Summary: Researchers have identified a genetic link between impulsivity and a predisposition to engage in risky behaviors.
Impulsiveness and substance use share a genetic basis, according to genome-wide association studies published in Journal of Neuroscience by academic and industry researchers. With more than 20,000 participants, the research represents the largest genetic analysis of impulsive personality traits to date.
Dr. Abraham Palmer and colleagues compared genetic data with self-reported impulsive personality traits and history of drug experimentation from a large sample of older adults of European ancestry participating in personal genetics company 23andMe’s research program.
The researchers identified an association between variants in the gene CADM2 — previously implicated in risky preference, alcohol consumption, and cannabis use — and sensation seeking and drug experimentation history. They also identified an association between a gene previously implicated in schizophrenia risk (CACNA1I) and negative urgency — a tendency to act impulsively in the face of adversity.
These findings demonstrate how an individual’s genetic makeup may predispose them to engage in risky behavior, including drug use and, potentially, misuse. Additional studies of younger and more diverse populations could provide additional insights into the genetics and consequences of impulsive personality traits.
Funding: The research was funded by the Peter Boris Chair in Addictions Research, NIH/National Institute on Drug Abuse, University of California San Diego, California Tobacco-Related Disease Research Program.
Source: David Barnstone – SfN
Publisher: Organized by NeuroscienceNews.com.
Image Source: NeuroscienceNews.com image is Sanchez-Roige et al., JNeurosci (2019).
Original Research: Abstract for “Genome-wide association studies of impulsive personality traits (BIS-11 and UPPSP) and drug experimentation in up to 22,861 adult research participants identify loci in the CACNA1I and CADM2 genes” by Sandra Sanchez-Roige, Pierre Fontanillas, Sarah L. Elson, Joshua C. Gray, Harriet de Wit, James MacKillop and Abraham A. Palmer in Journal of Neuroscience. Published February 4 2019.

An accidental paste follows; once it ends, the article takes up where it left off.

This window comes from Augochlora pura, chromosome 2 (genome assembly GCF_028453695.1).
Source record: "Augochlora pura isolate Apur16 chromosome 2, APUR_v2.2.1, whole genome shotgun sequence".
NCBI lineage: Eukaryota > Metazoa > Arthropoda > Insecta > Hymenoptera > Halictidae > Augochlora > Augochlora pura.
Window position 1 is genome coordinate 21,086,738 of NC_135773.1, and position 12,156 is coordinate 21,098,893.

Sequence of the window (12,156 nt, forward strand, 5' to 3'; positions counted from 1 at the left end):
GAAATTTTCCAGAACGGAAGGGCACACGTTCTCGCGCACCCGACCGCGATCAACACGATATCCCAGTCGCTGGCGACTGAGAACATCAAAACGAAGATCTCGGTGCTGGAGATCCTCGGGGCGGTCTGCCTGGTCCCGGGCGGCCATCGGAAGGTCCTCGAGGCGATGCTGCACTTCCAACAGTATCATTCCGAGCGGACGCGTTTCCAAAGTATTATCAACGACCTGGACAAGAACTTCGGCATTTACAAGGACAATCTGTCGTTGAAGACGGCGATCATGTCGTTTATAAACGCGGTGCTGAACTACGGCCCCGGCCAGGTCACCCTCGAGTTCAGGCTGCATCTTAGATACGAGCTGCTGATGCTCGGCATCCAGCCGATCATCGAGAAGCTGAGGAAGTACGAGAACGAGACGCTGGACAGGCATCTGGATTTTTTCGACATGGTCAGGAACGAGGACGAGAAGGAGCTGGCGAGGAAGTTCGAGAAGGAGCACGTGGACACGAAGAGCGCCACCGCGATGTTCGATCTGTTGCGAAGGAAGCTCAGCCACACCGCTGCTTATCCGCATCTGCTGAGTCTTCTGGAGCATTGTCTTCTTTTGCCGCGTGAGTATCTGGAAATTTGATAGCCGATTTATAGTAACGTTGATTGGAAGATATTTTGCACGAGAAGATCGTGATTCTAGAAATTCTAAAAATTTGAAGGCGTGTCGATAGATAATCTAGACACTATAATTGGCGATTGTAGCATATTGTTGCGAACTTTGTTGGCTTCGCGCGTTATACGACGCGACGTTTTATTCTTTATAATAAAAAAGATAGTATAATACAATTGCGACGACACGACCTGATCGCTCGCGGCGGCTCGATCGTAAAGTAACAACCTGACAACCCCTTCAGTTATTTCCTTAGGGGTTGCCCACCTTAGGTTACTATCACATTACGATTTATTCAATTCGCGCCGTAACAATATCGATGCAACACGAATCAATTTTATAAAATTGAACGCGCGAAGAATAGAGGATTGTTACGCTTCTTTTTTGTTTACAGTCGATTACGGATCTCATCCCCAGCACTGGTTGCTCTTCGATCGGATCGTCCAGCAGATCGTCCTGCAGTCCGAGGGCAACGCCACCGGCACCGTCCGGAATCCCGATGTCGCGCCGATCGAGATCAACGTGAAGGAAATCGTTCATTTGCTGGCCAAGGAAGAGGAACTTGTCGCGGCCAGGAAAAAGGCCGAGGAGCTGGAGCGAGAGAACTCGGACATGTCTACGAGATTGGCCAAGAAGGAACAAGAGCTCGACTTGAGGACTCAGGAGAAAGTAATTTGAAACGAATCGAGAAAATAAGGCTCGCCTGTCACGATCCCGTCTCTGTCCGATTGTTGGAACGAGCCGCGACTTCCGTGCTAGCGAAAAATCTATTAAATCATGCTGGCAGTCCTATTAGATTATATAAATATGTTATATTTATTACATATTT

Genome-wide association studies of impulsive personality traits (BIS-11 and UPPSP) and drug experimentation in up to 22,861 adult research participants identify loci in the CACNA1I and CADM2 genes
Impulsive personality traits are complex heritable traits that are governed by frontal-subcortical circuits and are associated with numerous neuropsychiatric disorders, particularly drug abuse and attention-deficit/hyperactivity disorder (ADHD). In collaboration with the genetics company 23andMe, Inc., we performed 10 genome-wide association studies (GWAS) on measures of impulsive personality traits (the short version of the UPPSP Impulsive Behavior Scale, and the Barratt Impulsiveness Scale [BIS-11]) and Drug Experimentation (the number of drug classes an individual had tried in their lifetime) in up to 22,861 male and female adult human research participants of European ancestry. Impulsive personality traits and Drug Experimentation showed SNP-heritabilities that ranged from 5-11%. Genetic variants in the CADM2 locus were significantly associated with UPPSP Sensation Seeking (p=8.3×10-9, rs139528938) and showed a suggestive association with Drug Experimentation (p=3.0×10-7, rs2163971; r2=0.68 with rs139528938). Furthermore, genetic variants in the CACNA1I locus were significantly associated with UPPSP Negative Urgency (p=3.8×10-8, rs199694726). The role of these genes was supported by single variant, gene- and transcriptome-based analyses. Multiple subscales from both UPPSP and BIS showed strong genetic correlations (>0.5) with Drug Experimentation and other substance use traits measured in independent cohorts, including smoking initiation, and lifetime cannabis use. Several UPPSP and BIS subscales were genetically correlated with ADHD (rg=0.30-0.51), supporting their validity as endophenotypes. Our findings demonstrate a role for common genetic contributions to individual differences in impulsivity. Furthermore, our study is the first to provide a genetic dissection of the relationship between different types of impulsive personality traits and various psychiatric disorders.
Impulsive personality traits (IPT) are heritable traits that are governed by frontal-subcortical circuits and are associated with neuropsychiatric disorders, particularly substance use disorders. We have performed GWAS of IPT to identify regions and genes that account for this heritable variation. IPT and Drug Experimentation were modestly heritable (5-11%). We identified an association between SNPs in CADM2 and both Sensation Seeking and Drug Experimentation; and between variants in CACNA1I and Negative Urgency. The role of these genes was supported by single variant, gene- and transcriptome-based analyses. This study provides evidence that impulsivity can be genetically separated into distinct components. We showed that IPT are genetically associated with substance use and ADHD, suggesting impulsivity is an endophenotype contributing to these psychiatric conditions.